Image credit: Asleep in the Arms of the Slow-Swinging Sea by Ruby Levick

Children, Family, Things I Can

90. Things I Can Keep: My Promise

Bedtime Story

 
We climb into bed at 7:45pm for the sole purpose of extra cuddles. After two chapters in the thawing forest of Narnia, I close the book and tuck myself around him. He scoots over and pulls my arm around his middle. We slip into our rhythm. Light and steady, whisper and pulse, we course along the curl of our twin spines like water smoothing a riverbank. He sighs and goes still. It is barely 8:30 and my boy breathes softly in my arms.


Image: Elizabeth Shippen Green, Five Little Pigs, illustration for “Mistress of the House” (1905)

Family, Home, Mindfulness, Things I Can

84. Things I Can Snap: The Family Photo

. . . and they found a certain contentment, living more or less happily ever after, which is what “now” is while one’s in it.

From Robert Coover’s “The Frog Prince”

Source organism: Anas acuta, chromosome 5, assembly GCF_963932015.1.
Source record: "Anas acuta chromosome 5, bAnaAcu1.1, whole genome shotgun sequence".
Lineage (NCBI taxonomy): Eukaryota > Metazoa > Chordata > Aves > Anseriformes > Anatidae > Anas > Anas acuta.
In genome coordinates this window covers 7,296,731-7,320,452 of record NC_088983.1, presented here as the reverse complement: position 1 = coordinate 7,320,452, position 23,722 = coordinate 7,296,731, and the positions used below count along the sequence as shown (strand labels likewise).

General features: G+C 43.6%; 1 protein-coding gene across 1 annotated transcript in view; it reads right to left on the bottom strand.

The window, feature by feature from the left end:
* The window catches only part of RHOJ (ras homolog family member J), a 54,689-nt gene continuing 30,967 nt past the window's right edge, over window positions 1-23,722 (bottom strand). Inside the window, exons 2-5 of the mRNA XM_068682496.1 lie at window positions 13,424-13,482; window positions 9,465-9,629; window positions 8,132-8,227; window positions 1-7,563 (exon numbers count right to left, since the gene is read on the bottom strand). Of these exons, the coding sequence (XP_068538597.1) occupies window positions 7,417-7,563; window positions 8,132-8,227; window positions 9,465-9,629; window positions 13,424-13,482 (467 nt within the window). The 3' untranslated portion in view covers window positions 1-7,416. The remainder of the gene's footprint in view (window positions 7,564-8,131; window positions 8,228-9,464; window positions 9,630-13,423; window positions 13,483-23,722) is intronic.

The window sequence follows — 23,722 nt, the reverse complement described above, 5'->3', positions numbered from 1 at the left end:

I lay flat on the stained carpet, felled by a muscle spasm with diamond-tipped talons. My boy, stung pink with sun, is sprawled across a twist of sheets and pillows. He has been complaining about a stomach ache. “I just don’t feel good,” he keeps repeating while he looks at me with a mix of longing and irritation.

Beside us, Noodle mopes in her crate. All the pacing and fussing and nosing  to spur one of us to action had the opposite effect, and now she sighs heavily and frequently while staring right at us.

A pillow props up my knees up and I grit my teeth against waves of pain as I read. We’ve just begun The Lion, the Witch, and the Wardrobe, which we’ve inexplicably overlooked during the previous eight years of literary peregrination. Bug sips from a cup of seltzer water and kicks the blanket further down the bed.

Right in the middle of Edmund’s box of Turkish Delight, Bug turns and reaches across me. Scootching his hand under my shoulder, he inches me closer to his mattress. Then he leans in and plants a slow, soft kiss on my cheek. I see a smile ease loose across his face as he lets me go and flops back onto his bed.

“It’s all three of us right here,” he says. “Wouldn’t this be a perfect family portrait?”

I put my finger in the page, close the book against my chest, and look around.

My boy, the dog, a home, this night.

One story, one kiss.

Our perfect family.